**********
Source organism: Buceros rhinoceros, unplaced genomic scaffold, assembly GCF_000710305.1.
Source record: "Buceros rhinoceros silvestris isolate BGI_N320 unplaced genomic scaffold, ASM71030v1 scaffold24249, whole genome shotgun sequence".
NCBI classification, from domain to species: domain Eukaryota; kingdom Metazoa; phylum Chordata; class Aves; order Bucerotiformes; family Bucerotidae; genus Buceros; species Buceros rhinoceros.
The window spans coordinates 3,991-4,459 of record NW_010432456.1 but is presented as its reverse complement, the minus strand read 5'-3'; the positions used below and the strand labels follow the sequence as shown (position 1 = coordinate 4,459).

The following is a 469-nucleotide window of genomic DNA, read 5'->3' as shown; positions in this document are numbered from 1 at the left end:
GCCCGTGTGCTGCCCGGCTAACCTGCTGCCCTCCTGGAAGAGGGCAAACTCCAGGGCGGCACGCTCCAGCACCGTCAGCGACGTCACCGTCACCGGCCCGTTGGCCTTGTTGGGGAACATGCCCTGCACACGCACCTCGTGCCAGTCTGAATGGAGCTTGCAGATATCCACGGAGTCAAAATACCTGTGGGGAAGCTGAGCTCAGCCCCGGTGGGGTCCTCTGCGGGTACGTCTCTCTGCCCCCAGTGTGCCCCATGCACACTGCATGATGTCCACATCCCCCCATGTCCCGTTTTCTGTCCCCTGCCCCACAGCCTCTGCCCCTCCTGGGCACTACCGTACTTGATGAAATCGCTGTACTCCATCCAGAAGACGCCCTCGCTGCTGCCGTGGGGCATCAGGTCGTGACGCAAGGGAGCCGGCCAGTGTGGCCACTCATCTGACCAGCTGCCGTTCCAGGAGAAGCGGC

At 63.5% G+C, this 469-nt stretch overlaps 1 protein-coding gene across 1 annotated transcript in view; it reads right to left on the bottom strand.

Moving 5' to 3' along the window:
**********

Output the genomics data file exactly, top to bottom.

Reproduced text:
Source organism: Buceros rhinoceros, unplaced genomic scaffold, assembly GCF_000710305.1.
Source record: "Buceros rhinoceros silvestris isolate BGI_N320 unplaced genomic scaffold, ASM71030v1 scaffold24249, whole genome shotgun sequence".
NCBI classification, from domain to species: domain Eukaryota; kingdom Metazoa; phylum Chordata; class Aves; order Bucerotiformes; family Bucerotidae; genus Buceros; species Buceros rhinoceros.
The window spans coordinates 3,991-4,459 of record NW_010432456.1 but is presented as its reverse complement, the minus strand read 5'-3'; the positions used below and the strand labels follow the sequence as shown (position 1 = coordinate 4,459).

The following is a 469-nucleotide window of genomic DNA, read 5'->3' as shown; positions in this document are numbered from 1 at the left end:
GCCCGTGTGCTGCCCGGCTAACCTGCTGCCCTCCTGGAAGAGGGCAAACTCCAGGGCGGCACGCTCCAGCACCGTCAGCGACGTCACCGTCACCGGCCCGTTGGCCTTGTTGGGGAACATGCCCTGCACACGCACCTCGTGCCAGTCTGAATGGAGCTTGCAGATATCCACGGAGTCAAAATACCTGTGGGGAAGCTGAGCTCAGCCCCGGTGGGGTCCTCTGCGGGTACGTCTCTCTGCCCCCAGTGTGCCCCATGCACACTGCATGATGTCCACATCCCCCCATGTCCCGTTTTCTGTCCCCTGCCCCACAGCCTCTGCCCCTCCTGGGCACTACCGTACTTGATGAAATCGCTGTACTCCATCCAGAAGACGCCCTCGCTGCTGCCGTGGGGCATCAGGTCGTGACGCAAGGGAGCCGGCCAGTGTGGCCACTCATCTGACCAGCTGCCGTTCCAGGAGAAGCGGC

At 63.5% G+C, this 469-nt stretch overlaps 1 protein-coding gene across 1 annotated transcript in view; it reads right to left on the bottom strand.

Moving 5' to 3' along the window: